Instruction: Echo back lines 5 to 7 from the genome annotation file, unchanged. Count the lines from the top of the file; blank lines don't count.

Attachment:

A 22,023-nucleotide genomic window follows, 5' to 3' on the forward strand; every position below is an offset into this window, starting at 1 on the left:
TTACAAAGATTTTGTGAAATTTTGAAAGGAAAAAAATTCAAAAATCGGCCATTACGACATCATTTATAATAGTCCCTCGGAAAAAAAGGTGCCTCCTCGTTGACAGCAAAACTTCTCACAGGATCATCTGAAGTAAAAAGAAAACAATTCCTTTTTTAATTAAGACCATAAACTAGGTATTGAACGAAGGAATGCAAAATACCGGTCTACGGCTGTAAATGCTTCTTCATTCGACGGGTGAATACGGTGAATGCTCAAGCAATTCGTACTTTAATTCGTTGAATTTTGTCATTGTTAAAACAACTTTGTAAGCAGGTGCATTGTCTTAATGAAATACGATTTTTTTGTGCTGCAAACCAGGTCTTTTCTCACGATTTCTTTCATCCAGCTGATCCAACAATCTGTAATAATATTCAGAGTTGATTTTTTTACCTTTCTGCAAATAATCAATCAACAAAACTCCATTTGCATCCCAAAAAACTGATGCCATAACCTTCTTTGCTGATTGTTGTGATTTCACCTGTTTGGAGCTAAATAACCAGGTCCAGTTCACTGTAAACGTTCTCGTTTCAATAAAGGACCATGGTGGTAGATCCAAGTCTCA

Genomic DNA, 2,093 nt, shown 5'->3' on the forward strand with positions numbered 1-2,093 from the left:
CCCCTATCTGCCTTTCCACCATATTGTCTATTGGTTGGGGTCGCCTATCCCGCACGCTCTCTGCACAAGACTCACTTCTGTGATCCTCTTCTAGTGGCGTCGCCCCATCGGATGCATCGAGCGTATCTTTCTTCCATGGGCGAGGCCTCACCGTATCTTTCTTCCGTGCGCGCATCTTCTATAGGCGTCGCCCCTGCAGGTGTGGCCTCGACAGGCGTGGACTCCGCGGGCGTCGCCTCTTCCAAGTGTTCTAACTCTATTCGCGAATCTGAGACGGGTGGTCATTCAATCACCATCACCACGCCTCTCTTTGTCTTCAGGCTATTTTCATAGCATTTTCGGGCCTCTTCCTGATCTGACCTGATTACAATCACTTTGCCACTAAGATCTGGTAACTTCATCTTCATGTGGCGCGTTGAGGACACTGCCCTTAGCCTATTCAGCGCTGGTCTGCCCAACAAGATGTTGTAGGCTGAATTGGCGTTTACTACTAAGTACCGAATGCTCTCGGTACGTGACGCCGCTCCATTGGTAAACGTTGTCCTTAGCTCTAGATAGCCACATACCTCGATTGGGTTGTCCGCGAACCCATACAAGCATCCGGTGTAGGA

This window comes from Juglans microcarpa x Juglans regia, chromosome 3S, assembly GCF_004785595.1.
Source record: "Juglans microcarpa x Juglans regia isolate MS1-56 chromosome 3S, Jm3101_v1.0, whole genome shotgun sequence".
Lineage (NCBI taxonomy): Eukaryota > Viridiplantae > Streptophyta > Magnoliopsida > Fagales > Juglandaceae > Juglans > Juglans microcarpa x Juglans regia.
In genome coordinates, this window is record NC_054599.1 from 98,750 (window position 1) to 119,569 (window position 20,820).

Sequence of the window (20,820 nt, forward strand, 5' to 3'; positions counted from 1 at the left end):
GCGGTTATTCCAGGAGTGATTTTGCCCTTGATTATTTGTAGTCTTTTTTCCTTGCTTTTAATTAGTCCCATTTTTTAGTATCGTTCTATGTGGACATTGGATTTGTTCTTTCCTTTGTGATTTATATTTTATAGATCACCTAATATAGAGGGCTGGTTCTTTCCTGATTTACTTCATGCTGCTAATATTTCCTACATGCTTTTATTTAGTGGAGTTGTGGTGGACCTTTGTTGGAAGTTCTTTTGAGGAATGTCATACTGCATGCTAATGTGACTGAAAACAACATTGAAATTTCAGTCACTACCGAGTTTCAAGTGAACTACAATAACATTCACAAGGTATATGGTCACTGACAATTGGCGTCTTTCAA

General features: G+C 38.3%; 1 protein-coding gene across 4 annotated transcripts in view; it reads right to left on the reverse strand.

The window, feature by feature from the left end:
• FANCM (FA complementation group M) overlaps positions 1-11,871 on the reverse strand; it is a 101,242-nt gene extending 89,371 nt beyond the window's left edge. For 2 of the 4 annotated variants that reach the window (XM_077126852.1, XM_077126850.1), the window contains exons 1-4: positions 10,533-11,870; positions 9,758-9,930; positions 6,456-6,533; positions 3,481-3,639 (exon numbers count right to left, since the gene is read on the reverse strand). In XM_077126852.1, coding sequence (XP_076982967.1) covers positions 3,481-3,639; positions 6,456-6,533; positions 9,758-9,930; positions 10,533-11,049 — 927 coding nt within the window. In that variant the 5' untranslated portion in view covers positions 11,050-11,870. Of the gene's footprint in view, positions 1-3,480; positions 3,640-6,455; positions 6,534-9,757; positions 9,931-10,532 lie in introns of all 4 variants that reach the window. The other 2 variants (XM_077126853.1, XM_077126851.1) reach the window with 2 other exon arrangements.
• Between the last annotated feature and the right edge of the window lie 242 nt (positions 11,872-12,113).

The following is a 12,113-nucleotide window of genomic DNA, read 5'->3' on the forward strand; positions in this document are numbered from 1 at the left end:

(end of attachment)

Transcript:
This window comes from Juglans microcarpa x Juglans regia, chromosome 3S, assembly GCF_004785595.1.
Source record: "Juglans microcarpa x Juglans regia isolate MS1-56 chromosome 3S, Jm3101_v1.0, whole genome shotgun sequence".
Lineage (NCBI taxonomy): Eukaryota > Viridiplantae > Streptophyta > Magnoliopsida > Fagales > Juglandaceae > Juglans > Juglans microcarpa x Juglans regia.